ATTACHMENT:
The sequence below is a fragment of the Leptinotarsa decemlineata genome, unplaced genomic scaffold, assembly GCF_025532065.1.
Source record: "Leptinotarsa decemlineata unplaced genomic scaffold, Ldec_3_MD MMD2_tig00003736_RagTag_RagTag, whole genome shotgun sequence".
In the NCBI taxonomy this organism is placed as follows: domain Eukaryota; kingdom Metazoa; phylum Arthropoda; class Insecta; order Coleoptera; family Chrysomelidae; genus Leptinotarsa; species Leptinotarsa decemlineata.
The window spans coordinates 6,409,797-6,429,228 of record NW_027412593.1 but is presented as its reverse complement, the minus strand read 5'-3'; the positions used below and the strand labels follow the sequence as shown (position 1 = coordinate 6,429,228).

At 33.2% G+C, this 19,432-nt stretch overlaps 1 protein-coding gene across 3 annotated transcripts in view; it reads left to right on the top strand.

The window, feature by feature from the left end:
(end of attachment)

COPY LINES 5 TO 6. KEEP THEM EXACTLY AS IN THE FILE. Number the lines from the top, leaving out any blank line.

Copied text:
At 33.2% G+C, this 19,432-nt stretch overlaps 1 protein-coding gene across 3 annotated transcripts in view; it reads left to right on the top strand.

The window, feature by feature from the left end: